Concluding, the court observed that time, place, and manner restrictions on protected speech—particularly protests on or near the grounds of a state legislature—remain significant considerations and are crucial for striking the appropriate balance between free speech rights on one hand, and public safety and legislative functioning on the other. “Capitol police are asked to preserve a delicate balance between protest and order. Neither that balance nor the officers who maintain it should ever be taken for granted.” Id. at 22.
The case was therefore reversed and remanded for entry of judgment in the officer’s favor.
Stop was supported by reasonable suspicion of drug trafficking; canine sniff was not an improper extension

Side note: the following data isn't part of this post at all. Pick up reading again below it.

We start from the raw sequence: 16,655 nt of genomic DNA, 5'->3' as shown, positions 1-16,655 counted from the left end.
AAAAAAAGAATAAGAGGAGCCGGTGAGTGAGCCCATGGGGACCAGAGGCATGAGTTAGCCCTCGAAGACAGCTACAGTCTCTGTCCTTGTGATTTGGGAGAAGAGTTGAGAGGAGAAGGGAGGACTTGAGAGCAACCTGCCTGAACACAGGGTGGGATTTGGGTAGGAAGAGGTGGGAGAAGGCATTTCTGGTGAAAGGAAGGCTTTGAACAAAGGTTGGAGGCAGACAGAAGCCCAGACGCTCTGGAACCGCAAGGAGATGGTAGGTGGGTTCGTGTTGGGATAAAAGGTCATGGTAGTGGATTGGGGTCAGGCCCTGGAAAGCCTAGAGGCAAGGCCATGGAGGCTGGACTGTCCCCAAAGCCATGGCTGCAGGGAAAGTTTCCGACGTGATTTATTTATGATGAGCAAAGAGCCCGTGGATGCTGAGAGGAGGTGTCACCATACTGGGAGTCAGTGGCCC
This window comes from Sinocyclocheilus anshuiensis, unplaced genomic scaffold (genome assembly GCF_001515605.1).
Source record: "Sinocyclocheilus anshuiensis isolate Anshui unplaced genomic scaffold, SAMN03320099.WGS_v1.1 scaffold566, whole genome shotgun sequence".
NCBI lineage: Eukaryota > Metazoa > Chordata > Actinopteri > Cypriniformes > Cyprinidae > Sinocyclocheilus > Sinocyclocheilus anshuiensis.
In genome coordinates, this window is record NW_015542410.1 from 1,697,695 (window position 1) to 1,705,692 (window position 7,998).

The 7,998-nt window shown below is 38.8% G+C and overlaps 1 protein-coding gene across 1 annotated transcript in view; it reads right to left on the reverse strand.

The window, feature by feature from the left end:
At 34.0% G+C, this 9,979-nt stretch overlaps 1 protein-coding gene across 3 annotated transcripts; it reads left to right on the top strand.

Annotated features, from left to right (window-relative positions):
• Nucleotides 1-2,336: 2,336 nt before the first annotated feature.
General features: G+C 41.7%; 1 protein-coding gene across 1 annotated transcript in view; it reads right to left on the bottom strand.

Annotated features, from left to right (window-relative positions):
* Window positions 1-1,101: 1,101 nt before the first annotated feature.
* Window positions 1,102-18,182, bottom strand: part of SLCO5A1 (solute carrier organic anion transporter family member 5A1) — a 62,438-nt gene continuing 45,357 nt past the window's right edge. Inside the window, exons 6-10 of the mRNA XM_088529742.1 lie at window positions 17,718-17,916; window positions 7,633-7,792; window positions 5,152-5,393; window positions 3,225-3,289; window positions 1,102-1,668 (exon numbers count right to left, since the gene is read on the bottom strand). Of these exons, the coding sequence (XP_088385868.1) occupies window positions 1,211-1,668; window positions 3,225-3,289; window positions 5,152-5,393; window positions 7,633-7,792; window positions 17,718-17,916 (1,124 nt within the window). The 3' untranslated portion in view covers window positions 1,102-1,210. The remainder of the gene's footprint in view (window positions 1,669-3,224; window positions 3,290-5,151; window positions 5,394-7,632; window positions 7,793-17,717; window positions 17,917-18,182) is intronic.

U.S. v. Howell, 71 F.4th 195 (June 22, 2023). Local police in the Eastern District of Virginia received a tip from a known and reliable informant that a drug trafficking suspect would be coming to the area in a “dark-colored or black rental SUV” and would be staying overnight at a local hotel to engage in drug trafficking. The tip indicated that the vehicle would have out-of-state tags from a northern state and that the suspect would be with a Black woman. Law enforcement knew the hotel to be a place where drug dealers commonly met. Officers began watching the hotel the next morning, but the suspect vehicle never arrived. Officers then went inside the hotel and checked the guest logs for the suspect’s name. They did not see that name but noticed other names on the list (including the defendant) who officers suspected of involvement in drug trafficking. In 2014, a controlled buy was conducted from a business in the area, and officers believed then that the defendant was a “director” of the drugs business there. No prosecution resulted from the 2014 incident, but the defendant had multiple drug arrests in other states, and he remained a person of interest to local law enforcement as someone likely involved in drug trafficking. Officers found an unserved arrest warrant for the defendant from Georgia, but the offense was not one for which the defendant could be extradited. Later the same day, a black SUV with Georgia plates arrived at the hotel with the defendant driving and a Black female accompanying him. The defendant went inside the hotel for around ten minutes, came back out carrying a bag, and left. Officers followed the truck and noticed the defendant driving “in an extremely cautious manner.” Howell Slip op. at 4. A traffic officer, acting at the behest of drug investigators, stopped the defendant on the pretext of a license plate issue. A drug dog quickly arrived and alerted. Officers then searched the vehicle, finding two kilos of methamphetamine and other incriminating evidence. Officers then obtained a search warrant for an apartment linked to the defendant in the area, where they found more evidence relating to drug trafficking. The defendant was charged with various federal drug offenses and moved to suppress. He argued that officers lacked reasonable suspicion to stop his truck and that the stop was improperly extended. The district court denied the motion and the defendant was convicted at trial of all offenses. He received a 360-month sentence and appealed.